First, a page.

That’s the conclusion of a study by consultancy Towers Perrin, which has been crunching the numbers on the big M&A deals completed since Lehman went bankrupt in September last year. It found that companies who had taken the plunge and agreed these deals have - so far - out-performed the market average by more than 6%. And the more deals firms had done, the bigger their out-performance. Then again, if a company’s in good enough shape to do such big deals in the current climate, arguably we shouldn’t be surprised that it’s doing better than its rivals…
Towers Perrin (along with Cass Business School) has picked out 204 mergers or acquisitions with a value of more than $100m completed between last September and this May, and looked at how the acquirer’s share price had been affected as a result. Sure enough, they out-performed the market average by 6.3%. Now admittedly, that only amounted to a negative shareholder return of 25.5%, as opposed to the overall average of 31.8% - so they’ve still lost money for investors. But it’s all relative, right? And presumably the plan is that they’ll be sitting pretty when the markets pick up.
You might think this is fairly predictable. After all, with asking prices plummeting, it seems logical that those companies with the prudence or good fortune to have plenty of cash in the bank would be able to snare themselves a bargain – and with the competitive field shrinking, the combined group would be well placed to hoover up market share.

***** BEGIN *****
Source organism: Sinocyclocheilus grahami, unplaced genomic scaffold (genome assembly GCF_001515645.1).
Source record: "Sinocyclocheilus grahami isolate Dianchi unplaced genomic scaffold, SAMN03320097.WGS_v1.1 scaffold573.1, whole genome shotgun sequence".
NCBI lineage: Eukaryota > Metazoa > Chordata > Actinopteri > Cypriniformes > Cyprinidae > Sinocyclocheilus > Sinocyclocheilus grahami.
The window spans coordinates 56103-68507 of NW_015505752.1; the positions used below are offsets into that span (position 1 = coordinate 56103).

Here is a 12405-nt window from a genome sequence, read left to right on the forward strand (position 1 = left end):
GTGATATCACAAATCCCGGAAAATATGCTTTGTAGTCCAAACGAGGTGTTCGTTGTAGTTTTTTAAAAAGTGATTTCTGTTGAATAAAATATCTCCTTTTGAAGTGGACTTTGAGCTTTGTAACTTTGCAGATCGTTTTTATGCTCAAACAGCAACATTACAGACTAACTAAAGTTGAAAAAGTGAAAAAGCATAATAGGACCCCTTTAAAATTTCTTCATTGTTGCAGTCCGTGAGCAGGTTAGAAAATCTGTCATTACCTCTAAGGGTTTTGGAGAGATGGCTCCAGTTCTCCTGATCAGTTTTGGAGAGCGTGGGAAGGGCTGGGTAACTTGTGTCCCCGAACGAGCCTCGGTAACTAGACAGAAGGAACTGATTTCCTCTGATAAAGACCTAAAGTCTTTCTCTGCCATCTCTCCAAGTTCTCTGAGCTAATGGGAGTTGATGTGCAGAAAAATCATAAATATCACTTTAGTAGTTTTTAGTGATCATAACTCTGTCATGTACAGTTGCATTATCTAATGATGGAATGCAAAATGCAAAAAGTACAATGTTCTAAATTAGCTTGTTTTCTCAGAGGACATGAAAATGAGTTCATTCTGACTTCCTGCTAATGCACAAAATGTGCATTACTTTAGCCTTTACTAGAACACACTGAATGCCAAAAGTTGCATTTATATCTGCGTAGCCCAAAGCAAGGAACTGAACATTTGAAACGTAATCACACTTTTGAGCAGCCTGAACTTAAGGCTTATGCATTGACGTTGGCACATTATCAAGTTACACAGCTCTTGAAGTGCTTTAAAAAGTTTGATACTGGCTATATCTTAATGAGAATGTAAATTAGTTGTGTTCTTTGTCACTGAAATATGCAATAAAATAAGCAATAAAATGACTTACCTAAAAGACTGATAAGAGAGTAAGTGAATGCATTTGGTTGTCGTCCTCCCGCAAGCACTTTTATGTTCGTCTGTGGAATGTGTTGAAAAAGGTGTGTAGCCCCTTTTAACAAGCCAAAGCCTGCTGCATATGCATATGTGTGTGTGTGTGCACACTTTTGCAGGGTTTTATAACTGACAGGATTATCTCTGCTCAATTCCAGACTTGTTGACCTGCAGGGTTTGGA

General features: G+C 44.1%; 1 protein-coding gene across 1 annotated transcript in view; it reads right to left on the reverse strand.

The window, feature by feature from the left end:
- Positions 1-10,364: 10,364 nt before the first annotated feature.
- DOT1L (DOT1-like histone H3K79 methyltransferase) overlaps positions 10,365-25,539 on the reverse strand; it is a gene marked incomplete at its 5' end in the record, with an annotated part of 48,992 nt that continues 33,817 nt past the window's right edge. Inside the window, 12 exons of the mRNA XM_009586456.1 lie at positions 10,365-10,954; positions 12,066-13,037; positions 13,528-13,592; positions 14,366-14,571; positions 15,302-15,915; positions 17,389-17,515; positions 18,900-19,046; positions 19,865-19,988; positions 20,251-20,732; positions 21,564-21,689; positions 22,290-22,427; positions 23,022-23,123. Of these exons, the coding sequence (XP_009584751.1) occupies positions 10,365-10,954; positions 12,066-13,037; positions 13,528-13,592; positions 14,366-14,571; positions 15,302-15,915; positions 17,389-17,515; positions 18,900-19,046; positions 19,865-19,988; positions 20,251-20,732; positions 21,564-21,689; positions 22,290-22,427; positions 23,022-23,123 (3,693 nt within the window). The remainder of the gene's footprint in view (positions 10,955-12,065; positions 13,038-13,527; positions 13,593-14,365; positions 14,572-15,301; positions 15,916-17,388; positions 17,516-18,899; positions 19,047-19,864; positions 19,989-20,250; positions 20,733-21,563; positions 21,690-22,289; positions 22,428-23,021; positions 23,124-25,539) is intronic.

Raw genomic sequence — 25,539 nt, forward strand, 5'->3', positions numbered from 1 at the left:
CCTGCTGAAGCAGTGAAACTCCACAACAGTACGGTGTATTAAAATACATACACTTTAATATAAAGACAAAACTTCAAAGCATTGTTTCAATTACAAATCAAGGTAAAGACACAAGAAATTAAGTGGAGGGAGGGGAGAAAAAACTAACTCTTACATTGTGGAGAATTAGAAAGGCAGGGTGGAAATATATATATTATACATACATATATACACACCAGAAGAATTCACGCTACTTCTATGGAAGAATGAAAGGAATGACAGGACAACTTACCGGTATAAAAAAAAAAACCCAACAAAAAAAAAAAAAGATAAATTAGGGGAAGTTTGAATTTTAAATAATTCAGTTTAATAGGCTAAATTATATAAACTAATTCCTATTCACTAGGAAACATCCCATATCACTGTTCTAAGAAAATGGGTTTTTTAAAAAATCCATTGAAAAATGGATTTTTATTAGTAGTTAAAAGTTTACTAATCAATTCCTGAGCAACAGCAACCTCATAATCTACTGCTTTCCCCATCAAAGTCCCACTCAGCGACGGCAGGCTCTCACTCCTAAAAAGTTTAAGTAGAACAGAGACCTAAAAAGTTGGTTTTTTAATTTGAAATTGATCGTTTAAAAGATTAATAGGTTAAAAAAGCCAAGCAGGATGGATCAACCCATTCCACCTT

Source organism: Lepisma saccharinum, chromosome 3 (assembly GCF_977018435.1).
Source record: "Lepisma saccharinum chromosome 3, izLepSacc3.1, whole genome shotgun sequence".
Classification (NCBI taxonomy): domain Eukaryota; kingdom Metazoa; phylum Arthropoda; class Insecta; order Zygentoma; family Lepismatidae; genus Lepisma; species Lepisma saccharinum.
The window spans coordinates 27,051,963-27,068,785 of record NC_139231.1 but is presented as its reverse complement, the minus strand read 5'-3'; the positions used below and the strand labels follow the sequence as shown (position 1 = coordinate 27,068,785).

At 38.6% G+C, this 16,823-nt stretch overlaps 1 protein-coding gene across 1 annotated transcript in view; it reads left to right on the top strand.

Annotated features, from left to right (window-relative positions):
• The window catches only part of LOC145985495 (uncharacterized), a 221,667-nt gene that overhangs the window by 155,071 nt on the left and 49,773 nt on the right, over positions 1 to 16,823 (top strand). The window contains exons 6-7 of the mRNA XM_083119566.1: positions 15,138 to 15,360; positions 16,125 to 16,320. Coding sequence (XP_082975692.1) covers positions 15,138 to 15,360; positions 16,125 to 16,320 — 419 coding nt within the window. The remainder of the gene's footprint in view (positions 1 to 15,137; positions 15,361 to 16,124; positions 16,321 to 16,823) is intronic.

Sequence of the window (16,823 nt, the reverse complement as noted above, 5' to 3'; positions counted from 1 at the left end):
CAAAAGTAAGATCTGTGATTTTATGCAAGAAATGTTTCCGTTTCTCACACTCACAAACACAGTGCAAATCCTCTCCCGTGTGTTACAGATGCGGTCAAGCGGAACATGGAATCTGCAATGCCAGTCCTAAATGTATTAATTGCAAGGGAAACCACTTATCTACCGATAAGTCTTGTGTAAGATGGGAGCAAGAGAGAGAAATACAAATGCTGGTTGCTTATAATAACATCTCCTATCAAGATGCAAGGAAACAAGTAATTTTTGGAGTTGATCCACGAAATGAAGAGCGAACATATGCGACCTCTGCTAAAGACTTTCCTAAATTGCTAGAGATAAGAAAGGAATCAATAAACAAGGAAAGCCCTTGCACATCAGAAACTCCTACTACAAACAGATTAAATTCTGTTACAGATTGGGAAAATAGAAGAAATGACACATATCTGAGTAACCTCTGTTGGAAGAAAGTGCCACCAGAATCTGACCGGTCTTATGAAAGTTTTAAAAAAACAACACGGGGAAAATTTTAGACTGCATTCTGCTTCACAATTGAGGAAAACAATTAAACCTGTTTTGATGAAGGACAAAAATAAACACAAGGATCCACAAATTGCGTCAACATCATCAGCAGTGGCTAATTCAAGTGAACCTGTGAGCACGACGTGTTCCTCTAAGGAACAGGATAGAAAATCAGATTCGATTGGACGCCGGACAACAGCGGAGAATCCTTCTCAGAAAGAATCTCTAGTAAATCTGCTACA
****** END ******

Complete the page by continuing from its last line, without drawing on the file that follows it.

However, the fall in valuations cuts both ways – it’s also made it quite hard for companies to determine what a target is worth. There’s also a chance that acquirers might be so excited by the prospect of doing a deal that they rush into it without doing their homework properly, as Lloyds shareholders will probably attest in the aftermath of the (so far) ill-fated HBOS tie-up. And even if the deal is a brilliant one, executing it brilliantly is another thing entirely. It’s worth noting that the 15 companies who completed more than one deal during the period outperformed the average by 8.1%, so execution practice clearly helps.
But equally, well-managed companies are likely to be better at this, just like they’re better at doing due diligence and just like they're better at preparing for a rainy day. So perhaps all these stats tell us is that well-managed companies perform better than others – which presumably won’t come as a surprise to anyone...
In today's bulletin:
We're not out of the woods yet, says BCC
JJB supports chairman in bid to diffuse Ashley row
Editor's blog: Ecclestone and getting things done
Companies profit from post-Lehman M&A deals?
Graduates feel the squeeze as job market tightens